First of all, relax and slow down. If you’re looking for endless excursions and tours, this isn’t the place for you (try Oahu). Especially due to covid, there are a lot of things that aren’t available, but! My boyfriend and I had a lovely time. We’ll start with the more excursion-y type activities.
Molokai Fish and Dive. The snorkeling is phenomenal on the fringe reef surrounding the island…. absolutely stunning. Tim, the owner of Fish and Dive is wonderful, knowledgeable, and fun. Annea was our snorkeling companion most days and it was great. You’ll go out on the wharf early in the morning and snorkel when the water is at its calmest (at least that was the case in July). We were the only boat out. All of the days we were there.
There are restrooms on the boat as well as on the wharf. You’ll get back just in time to grab some lunch in town at Tim’s food truck or other local spots. Just walking up and down the wharf in the morning is pleasant… but you HAVE to go on at least one snorkel/dive excursion while on Molokai. It was the biggest most healthy reef I’VE EVER SEEN and I’ve snorkeled all over: Belize, Fiji, Great Barrier Reef, Dominican Republic, Jamaica, Honduras, etc.
Halawa Valley Cultural Hike (site appears to be down, but if you just google this I think it’ll pop back up). This is another MUST DO. Make sure you give yourself plenty of time, at least an hour, to drive to Halawa Valley Park entrance (We were coming from hotel Molokai). This is on the East side of the island. The drive… isn’t for the faint of heart if you’re not used to twisting roads near water. But it is simply breathtaking. We had Greg as our guide and learned so much about Hawaiian culture on Molokai. He made sure to make the distinction that he speaks for himself/this island and not for others. We hiked to a waterfall at the back of his property. Stunning.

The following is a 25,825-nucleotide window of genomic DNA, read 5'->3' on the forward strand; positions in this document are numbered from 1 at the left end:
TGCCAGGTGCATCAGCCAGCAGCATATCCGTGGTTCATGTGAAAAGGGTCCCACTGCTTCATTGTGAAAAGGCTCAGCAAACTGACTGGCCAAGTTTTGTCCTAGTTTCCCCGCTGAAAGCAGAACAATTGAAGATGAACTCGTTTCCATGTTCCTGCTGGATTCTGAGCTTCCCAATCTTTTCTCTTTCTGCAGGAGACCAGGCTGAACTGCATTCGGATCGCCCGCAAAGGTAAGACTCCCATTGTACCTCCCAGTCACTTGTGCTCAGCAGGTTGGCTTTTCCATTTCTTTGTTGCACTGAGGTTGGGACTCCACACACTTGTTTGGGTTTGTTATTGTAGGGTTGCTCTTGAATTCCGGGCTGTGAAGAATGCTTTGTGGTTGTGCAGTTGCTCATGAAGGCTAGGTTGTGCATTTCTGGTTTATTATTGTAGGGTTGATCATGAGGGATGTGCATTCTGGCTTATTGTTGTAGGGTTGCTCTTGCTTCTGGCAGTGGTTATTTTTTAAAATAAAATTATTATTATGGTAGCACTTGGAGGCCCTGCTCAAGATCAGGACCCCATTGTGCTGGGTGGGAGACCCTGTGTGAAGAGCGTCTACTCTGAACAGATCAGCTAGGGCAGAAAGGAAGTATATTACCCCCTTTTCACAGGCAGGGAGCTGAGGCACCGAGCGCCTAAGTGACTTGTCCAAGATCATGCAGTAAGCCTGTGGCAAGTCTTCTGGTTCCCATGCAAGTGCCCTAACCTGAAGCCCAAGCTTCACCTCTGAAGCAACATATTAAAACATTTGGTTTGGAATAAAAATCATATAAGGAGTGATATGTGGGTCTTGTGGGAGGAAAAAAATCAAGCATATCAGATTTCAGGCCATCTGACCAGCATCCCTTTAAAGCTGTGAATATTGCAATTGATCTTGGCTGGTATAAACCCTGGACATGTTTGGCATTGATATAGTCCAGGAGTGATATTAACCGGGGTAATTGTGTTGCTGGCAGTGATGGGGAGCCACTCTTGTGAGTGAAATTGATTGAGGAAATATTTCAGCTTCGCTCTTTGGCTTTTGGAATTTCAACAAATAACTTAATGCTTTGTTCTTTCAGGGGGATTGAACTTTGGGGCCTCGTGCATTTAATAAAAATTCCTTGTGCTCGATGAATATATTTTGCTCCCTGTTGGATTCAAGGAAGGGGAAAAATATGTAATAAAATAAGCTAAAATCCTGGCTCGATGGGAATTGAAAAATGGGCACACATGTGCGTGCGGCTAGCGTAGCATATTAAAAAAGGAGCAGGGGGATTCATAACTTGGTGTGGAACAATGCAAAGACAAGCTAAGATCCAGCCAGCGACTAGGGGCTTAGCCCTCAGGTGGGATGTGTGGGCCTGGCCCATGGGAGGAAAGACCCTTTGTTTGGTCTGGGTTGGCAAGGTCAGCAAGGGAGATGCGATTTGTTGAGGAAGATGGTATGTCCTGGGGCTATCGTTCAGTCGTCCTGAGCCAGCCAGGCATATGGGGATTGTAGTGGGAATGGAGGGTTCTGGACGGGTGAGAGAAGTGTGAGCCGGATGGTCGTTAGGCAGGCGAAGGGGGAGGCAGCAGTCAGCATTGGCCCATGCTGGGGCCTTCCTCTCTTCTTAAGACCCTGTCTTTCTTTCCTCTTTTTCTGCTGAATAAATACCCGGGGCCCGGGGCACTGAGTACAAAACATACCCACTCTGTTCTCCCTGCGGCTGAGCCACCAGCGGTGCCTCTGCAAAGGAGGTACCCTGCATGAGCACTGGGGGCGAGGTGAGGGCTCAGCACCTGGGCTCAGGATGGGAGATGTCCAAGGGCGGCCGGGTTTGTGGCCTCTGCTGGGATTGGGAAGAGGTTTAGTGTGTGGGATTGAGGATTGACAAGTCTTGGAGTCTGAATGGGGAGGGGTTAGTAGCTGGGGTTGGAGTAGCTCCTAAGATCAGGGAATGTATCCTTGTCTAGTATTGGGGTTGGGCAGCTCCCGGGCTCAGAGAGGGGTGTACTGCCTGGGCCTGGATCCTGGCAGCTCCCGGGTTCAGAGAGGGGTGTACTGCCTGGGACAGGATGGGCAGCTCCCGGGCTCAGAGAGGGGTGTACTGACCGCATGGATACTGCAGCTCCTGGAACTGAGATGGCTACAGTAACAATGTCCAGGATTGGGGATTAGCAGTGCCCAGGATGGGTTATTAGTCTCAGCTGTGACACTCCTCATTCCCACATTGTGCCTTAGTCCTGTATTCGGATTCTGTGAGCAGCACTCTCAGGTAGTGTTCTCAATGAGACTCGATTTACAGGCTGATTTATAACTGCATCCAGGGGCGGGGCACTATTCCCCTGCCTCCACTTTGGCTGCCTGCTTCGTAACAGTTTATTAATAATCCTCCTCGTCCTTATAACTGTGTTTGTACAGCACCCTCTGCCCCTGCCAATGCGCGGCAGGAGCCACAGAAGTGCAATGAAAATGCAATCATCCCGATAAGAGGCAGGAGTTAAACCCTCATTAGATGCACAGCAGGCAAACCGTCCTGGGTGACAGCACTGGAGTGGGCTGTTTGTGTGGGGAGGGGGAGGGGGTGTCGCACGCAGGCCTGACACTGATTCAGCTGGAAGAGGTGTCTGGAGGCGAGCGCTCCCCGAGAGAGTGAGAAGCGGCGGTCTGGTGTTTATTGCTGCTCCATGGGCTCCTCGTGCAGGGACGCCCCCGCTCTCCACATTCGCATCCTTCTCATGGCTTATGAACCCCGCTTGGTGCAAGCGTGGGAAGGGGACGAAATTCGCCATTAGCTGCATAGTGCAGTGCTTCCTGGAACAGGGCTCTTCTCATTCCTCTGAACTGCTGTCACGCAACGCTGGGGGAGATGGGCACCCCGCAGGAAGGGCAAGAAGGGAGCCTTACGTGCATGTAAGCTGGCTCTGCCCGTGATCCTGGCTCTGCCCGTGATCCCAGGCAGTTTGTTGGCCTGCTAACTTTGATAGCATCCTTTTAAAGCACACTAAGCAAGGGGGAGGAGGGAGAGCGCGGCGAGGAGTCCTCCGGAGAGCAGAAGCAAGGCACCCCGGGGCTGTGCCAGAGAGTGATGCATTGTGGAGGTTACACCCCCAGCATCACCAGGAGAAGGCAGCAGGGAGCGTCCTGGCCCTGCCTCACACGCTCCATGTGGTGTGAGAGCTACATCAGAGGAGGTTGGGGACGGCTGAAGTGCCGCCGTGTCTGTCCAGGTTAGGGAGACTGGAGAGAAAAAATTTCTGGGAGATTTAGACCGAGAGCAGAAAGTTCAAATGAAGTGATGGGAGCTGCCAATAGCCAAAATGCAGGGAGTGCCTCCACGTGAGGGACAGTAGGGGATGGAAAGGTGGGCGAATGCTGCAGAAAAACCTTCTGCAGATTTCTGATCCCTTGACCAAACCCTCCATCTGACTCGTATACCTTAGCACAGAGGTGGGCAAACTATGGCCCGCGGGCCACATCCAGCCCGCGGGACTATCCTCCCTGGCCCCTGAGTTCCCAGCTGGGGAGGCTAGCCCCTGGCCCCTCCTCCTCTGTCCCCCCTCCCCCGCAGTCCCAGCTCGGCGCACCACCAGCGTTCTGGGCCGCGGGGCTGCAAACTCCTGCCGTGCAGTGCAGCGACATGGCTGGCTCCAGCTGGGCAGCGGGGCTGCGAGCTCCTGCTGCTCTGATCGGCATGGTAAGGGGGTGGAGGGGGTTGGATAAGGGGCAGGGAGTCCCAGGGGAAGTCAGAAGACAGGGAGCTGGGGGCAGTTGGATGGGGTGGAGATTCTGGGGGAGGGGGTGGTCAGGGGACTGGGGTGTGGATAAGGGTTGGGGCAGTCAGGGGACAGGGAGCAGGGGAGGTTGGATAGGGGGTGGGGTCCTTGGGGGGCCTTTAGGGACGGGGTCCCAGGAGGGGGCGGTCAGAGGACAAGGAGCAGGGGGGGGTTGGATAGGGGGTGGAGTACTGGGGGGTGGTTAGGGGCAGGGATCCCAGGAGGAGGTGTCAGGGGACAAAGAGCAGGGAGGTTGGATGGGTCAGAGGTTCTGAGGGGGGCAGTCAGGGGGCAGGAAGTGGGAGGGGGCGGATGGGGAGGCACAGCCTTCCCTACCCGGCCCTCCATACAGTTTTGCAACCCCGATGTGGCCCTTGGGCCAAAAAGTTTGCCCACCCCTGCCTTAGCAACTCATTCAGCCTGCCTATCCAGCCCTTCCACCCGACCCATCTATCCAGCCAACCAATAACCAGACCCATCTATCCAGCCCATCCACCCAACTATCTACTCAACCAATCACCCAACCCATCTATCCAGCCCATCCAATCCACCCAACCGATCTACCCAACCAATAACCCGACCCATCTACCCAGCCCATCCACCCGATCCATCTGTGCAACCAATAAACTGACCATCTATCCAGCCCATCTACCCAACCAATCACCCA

Sea Cliffs. I can’t speak from experience because the conditions were such that we couldn’t go while I was there, but ask around and try to take a boat to experience the sea cliffs from the water. They’re on the North side of the island and I’m sure they’re stunning from that vantage point. You can walk up to an outlook to sort of get a glimpse at the Kalaupapa peninsula lookout (you just take 470 to the end of the road. Literally can’t miss it). There’s a breathtaking view of the peninsula and you can sort of see the sea cliffs too.
Get HOT BREAD! In town, you go down a small alley to the side of Kanemitsu’s Bakery & Coffee Shop in the evening and get yourself a tasty huge loaf of bread with cinnamon and other goodies slathered inside. Be patient, it may be a wait, but you’re on island time and it’s a great time to talk to some local folks.
Molokai Burger is great for some fast tasty food.
Relax and swim (to your ability level and be mindful of the conditions– we went in July) at Murphy’s Beach, Papahaku [pictured above], and Kepuhi. You can see some neat fish right off the shore!
Check out Kumu Farms for some fresh produce and other goodies like soap.
Check out the Macadamia Nut Farm [didn’t get a chance to go]
Check out the Plumeria Farm [didn’t get a chance to go]
Ask about any other guided hikes or tours you may be able to take to the peninsula where the leper colony is/was (a few of the original folks still live there, I believe, so you can understand why they are super cautious due to covid).
*** When it doubt, ASK. Ask permission. Ask what’s recommended, etc.
I will say this… tough there is a lot of fun things to do, you’ll have to ask around/call around. A lot of websites aren’t up to date and you’ll have to leave messages and wait to be called back. This didn’t turn me off, but you’ll potentially have to let go of some of your face-paced ideas. There’s beauty all around you on Molokai. If you’re bored, it’s your fault 🙂